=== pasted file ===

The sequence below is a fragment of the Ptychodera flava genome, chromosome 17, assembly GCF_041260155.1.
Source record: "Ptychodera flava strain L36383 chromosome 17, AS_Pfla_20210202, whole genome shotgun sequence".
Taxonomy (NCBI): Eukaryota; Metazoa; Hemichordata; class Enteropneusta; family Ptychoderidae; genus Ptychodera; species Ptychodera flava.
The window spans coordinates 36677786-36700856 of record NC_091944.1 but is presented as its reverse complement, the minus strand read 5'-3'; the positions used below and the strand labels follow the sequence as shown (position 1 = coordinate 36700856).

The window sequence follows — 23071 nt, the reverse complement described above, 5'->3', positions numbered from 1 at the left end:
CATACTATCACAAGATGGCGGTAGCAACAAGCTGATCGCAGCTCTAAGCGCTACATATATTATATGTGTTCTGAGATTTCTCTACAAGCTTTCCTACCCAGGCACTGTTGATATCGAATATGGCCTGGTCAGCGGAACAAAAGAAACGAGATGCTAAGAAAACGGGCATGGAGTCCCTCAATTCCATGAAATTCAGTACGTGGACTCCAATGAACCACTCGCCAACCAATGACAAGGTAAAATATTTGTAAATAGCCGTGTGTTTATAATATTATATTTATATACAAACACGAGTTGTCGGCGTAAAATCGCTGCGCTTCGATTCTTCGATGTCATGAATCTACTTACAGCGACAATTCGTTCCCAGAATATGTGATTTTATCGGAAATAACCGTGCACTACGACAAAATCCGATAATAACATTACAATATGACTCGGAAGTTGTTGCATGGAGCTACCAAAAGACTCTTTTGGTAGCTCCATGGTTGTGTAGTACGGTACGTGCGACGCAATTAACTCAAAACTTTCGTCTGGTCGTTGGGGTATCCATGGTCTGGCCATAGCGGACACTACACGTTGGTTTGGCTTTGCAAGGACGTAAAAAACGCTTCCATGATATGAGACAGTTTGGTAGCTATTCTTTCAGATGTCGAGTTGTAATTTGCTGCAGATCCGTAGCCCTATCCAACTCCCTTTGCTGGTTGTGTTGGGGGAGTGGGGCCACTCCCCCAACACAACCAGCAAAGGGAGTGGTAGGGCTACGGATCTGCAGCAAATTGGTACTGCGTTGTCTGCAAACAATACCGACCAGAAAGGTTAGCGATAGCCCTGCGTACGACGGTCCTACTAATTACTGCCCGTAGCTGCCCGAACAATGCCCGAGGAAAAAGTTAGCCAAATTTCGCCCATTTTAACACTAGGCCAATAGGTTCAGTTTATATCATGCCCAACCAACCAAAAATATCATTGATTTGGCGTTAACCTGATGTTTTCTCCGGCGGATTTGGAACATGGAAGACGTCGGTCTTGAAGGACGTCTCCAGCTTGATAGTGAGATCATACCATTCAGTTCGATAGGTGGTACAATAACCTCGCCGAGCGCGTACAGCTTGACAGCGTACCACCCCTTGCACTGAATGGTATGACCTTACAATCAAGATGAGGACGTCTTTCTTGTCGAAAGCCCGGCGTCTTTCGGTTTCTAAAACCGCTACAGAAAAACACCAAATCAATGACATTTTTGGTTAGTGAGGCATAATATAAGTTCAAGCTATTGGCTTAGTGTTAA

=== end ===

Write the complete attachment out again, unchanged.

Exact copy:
The sequence below is a fragment of the Ptychodera flava genome, chromosome 17, assembly GCF_041260155.1.
Source record: "Ptychodera flava strain L36383 chromosome 17, AS_Pfla_20210202, whole genome shotgun sequence".
Taxonomy (NCBI): Eukaryota; Metazoa; Hemichordata; class Enteropneusta; family Ptychoderidae; genus Ptychodera; species Ptychodera flava.
The window spans coordinates 36677786-36700856 of record NC_091944.1 but is presented as its reverse complement, the minus strand read 5'-3'; the positions used below and the strand labels follow the sequence as shown (position 1 = coordinate 36700856).

The window sequence follows — 23071 nt, the reverse complement described above, 5'->3', positions numbered from 1 at the left end:
CATACTATCACAAGATGGCGGTAGCAACAAGCTGATCGCAGCTCTAAGCGCTACATATATTATATGTGTTCTGAGATTTCTCTACAAGCTTTCCTACCCAGGCACTGTTGATATCGAATATGGCCTGGTCAGCGGAACAAAAGAAACGAGATGCTAAGAAAACGGGCATGGAGTCCCTCAATTCCATGAAATTCAGTACGTGGACTCCAATGAACCACTCGCCAACCAATGACAAGGTAAAATATTTGTAAATAGCCGTGTGTTTATAATATTATATTTATATACAAACACGAGTTGTCGGCGTAAAATCGCTGCGCTTCGATTCTTCGATGTCATGAATCTACTTACAGCGACAATTCGTTCCCAGAATATGTGATTTTATCGGAAATAACCGTGCACTACGACAAAATCCGATAATAACATTACAATATGACTCGGAAGTTGTTGCATGGAGCTACCAAAAGACTCTTTTGGTAGCTCCATGGTTGTGTAGTACGGTACGTGCGACGCAATTAACTCAAAACTTTCGTCTGGTCGTTGGGGTATCCATGGTCTGGCCATAGCGGACACTACACGTTGGTTTGGCTTTGCAAGGACGTAAAAAACGCTTCCATGATATGAGACAGTTTGGTAGCTATTCTTTCAGATGTCGAGTTGTAATTTGCTGCAGATCCGTAGCCCTATCCAACTCCCTTTGCTGGTTGTGTTGGGGGAGTGGGGCCACTCCCCCAACACAACCAGCAAAGGGAGTGGTAGGGCTACGGATCTGCAGCAAATTGGTACTGCGTTGTCTGCAAACAATACCGACCAGAAAGGTTAGCGATAGCCCTGCGTACGACGGTCCTACTAATTACTGCCCGTAGCTGCCCGAACAATGCCCGAGGAAAAAGTTAGCCAAATTTCGCCCATTTTAACACTAGGCCAATAGGTTCAGTTTATATCATGCCCAACCAACCAAAAATATCATTGATTTGGCGTTAACCTGATGTTTTCTCCGGCGGATTTGGAACATGGAAGACGTCGGTCTTGAAGGACGTCTCCAGCTTGATAGTGAGATCATACCATTCAGTTCGATAGGTGGTACAATAACCTCGCCGAGCGCGTACAGCTTGACAGCGTACCACCCCTTGCACTGAATGGTATGACCTTACAATCAAGATGAGGACGTCTTTCTTGTCGAAAGCCCGGCGTCTTTCGGTTTCTAAAACCGCTACAGAAAAACACCAAATCAATGACATTTTTGGTTAGTGAGGCATAATATAAGTTCAAGCTATTGGCTTAGTGTTAA